On December 5th, Rob Eagles, Director ATM Infrastructure and Céline Hourcade, Head Cargo Transformation of IATA made a presentation at the Global Media Day event in Geneva, Switzerland, in which they acknowledged and reviewed the challenges and opportunities that drones are bringing to the international air cargo industry.
The International Air Transport Association is a trade organization created in 1945 to promote safety and cooperation between airlines. Today IATA has 275 members in 117 countries, and its members are responsible for 83% of total air-traffic in the world. So far, IATA had been relatively silent in regards to the issue of UAVs as well as the inevitable integration of manned and unmanned aircraft in controlled airspace.
Mr. Eagles said that there were many safety and security risks emerging as the rapid growth of drones continued, including a higher risk of aircraft accidents and incidents caused by the irresponsible use of an unmanned vehicle and the potential security threat posed by unauthorized use of UAS for malicious purposes.
“IATA is actively engaged in education, awareness and the need for regulation for safe, efficient and sustainable operations and has been concentrating on safety, air traffic management (ATM) and integrated operations,” said Eagles. “All of these areas are related and we need to make sure operations are safe, appropriate regulation and infrastructure is in place and operations are integrated.”
The opportunities for savings are too great to ignore. IATA now recognizes the inevitable fact that its members are seriously looking at adding this new powerful tool to their existing operations. The organization is creating a preemptive movement to be ready when they do.
“Under the ATM work area, in collaboration with ICAO (International Civil Aviation Organization), IATA is working to ensure drones operate within the existing airspace structures safely and without negatively impacting on the capacity and efficiency of manned aircraft,” Eagles continued. “Along with new standards and regulations, new airspace areas need to be defined, in particular below 500 feet and above 60,000 feet.”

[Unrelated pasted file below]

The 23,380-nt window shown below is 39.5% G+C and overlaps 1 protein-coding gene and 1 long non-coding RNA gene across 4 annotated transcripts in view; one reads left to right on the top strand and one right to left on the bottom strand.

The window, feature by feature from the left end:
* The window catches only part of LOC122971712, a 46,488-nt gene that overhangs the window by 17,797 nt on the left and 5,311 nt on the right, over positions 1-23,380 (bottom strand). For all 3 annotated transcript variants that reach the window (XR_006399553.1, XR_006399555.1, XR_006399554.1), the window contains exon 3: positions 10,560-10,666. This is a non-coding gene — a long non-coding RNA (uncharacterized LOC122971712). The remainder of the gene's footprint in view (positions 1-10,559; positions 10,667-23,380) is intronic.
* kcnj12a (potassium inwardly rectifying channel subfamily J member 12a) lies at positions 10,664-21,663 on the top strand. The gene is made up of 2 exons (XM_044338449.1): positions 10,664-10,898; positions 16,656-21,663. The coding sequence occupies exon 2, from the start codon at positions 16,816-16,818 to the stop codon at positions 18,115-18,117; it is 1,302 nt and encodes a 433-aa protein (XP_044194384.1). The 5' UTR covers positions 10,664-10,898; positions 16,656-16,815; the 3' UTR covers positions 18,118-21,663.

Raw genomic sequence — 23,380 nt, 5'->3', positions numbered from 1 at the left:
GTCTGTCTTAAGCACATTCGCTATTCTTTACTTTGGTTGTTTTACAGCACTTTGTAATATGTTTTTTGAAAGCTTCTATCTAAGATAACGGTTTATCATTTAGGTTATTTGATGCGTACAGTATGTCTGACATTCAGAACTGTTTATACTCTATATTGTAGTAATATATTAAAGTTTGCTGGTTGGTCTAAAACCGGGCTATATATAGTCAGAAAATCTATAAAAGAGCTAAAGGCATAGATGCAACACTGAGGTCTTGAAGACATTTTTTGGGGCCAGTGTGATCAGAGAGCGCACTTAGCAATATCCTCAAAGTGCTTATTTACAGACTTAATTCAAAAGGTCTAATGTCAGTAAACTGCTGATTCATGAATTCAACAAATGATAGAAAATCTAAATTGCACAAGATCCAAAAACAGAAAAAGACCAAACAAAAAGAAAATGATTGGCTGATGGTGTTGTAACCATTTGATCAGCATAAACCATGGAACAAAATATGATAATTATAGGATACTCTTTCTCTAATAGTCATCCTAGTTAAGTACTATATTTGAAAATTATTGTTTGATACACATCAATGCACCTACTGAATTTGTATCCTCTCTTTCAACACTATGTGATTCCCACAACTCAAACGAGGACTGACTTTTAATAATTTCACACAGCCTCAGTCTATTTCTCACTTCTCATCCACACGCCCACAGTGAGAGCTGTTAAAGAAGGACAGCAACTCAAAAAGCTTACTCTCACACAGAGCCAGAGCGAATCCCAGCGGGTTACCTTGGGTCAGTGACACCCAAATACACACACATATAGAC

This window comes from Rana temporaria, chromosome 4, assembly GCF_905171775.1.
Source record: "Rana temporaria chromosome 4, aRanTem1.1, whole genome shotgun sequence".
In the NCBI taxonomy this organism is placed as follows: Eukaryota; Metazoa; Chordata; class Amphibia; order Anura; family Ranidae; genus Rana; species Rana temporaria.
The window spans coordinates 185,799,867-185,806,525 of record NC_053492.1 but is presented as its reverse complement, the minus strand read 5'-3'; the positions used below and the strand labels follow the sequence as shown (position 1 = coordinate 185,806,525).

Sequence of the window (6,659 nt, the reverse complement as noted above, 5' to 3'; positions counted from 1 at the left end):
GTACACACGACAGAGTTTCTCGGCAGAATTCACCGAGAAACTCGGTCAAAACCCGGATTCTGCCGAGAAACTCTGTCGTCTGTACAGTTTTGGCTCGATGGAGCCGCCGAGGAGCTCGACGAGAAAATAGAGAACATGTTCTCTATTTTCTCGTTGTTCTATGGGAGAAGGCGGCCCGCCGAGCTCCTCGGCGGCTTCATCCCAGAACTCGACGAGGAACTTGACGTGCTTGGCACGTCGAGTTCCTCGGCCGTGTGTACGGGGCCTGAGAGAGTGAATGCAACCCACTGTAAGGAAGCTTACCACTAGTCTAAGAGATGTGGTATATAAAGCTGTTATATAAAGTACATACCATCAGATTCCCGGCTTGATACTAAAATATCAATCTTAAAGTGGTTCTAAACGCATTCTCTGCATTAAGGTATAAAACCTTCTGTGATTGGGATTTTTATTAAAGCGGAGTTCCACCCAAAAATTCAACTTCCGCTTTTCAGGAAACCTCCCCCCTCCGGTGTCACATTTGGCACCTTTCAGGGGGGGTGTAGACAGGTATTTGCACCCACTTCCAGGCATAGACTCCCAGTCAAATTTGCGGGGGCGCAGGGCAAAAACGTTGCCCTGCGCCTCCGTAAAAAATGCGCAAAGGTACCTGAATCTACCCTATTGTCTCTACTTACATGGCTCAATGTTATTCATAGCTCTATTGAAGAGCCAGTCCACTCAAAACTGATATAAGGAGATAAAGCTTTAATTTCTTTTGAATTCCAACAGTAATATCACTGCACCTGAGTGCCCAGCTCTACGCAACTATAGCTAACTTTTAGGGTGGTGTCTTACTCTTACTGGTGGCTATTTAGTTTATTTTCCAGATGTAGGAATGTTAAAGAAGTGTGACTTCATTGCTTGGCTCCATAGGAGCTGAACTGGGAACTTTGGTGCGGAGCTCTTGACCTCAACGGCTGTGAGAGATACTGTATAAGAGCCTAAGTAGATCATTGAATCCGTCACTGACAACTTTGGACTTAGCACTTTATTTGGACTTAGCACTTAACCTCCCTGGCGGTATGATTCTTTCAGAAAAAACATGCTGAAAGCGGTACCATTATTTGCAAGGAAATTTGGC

“If regulated and operated correctly and safely, unmanned vehicle technologies can revolutionize future air transport, airport operations, cargo operations and ground handling, besides others,” Mrs. Hourcade mentioned during her presentation.
“UAVs offer new thinking methodology and opportunities to reshape the future for all airspace users, manned or unmanned,” Eagles mentioned. “We just need to ensure that it is done safely and efficiently.”
Long-term, it is foreseeable that unmanned aircraft will be used to transport passengers as well. From flying cars & taxis under development by automotive manufacturers and companies like UBER, to wide-body passenger aircraft with no pilot on board. The question is probably not if anymore, but when? Because of this, IATA’s challenge now is to facilitate this new branch of aviation by developing standards to support safe, efficient, orderly, reliable and sustainable drone operations into the airspace system.
“This is our mandate. Because our mission is to represent, lead and serve the airline industry,” Eagles concluded.
This is great news for the UAV industry as it is recognition, by the largest civil aviation organization in the world, that integration of manned and unmanned aircraft in controlled airspace is inevitable and we might as well start working together and fast to ensure safe skies for everyone.